Chair

I wanted to come before the sale.  Before Uncle Tom’s spirit was left a guest in his house. The room is void now. The empty void that welcomed the silence free of Tom’s barbs. His empty chair in his empty house.  Restless spirits wandered my Uncle’s farmhouse. I wondered if Tom’s spirit joined the others or wandered alone. 

Uncle Tom did not want to die, but karma caught the tail of his coat. Cancer. The ultimate equalizer. Tom’s bravado was eaten by cancer along with his eyes. God’s interesting choice to take Tom’s vision; Uncle Tom who thought his view was always correct, efficient. Tom was efficient but not correct. Stop it! Don’t do that in my home! Get off! Clean that! But those were decorations to the biting remarks not made but shouted from his eyes “you’re less, you’re less, you’re small”. Uncle Tom’s words cut through my spirit like a viscous teenage joke, and I was small.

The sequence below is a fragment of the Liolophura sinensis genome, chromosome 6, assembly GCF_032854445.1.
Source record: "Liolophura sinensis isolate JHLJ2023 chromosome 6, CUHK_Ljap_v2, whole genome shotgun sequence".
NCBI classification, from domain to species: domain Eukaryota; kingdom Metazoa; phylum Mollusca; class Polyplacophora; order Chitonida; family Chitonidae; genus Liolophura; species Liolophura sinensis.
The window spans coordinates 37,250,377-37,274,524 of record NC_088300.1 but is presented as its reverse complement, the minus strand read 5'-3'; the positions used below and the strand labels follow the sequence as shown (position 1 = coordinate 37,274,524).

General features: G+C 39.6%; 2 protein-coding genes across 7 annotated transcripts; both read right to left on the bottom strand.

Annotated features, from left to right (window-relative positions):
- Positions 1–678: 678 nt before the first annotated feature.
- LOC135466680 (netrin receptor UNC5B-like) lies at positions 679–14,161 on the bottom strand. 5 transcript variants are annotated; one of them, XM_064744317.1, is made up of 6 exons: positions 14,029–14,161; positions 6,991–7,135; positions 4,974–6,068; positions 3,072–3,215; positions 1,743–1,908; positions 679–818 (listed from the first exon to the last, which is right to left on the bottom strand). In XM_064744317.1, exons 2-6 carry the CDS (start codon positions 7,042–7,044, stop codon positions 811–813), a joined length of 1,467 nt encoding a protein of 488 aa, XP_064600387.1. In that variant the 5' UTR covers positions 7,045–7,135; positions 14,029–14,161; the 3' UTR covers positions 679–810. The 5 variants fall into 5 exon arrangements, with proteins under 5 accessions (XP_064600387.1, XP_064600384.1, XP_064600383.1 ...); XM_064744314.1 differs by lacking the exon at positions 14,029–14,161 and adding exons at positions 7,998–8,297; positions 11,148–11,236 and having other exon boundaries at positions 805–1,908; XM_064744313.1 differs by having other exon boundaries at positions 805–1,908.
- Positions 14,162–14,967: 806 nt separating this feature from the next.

I didn’t feel his spirit in his room. It was empty of feeling. The chair looked at me. Take me the chair said. Take me away cried the chair. I could not. The chair had become one with the house and Uncle Tom. No. I’m not small Uncle Tom. 

No I don’t want your chair, your karma or memory. 

I left. 

I heard the chair cry. 

Kat

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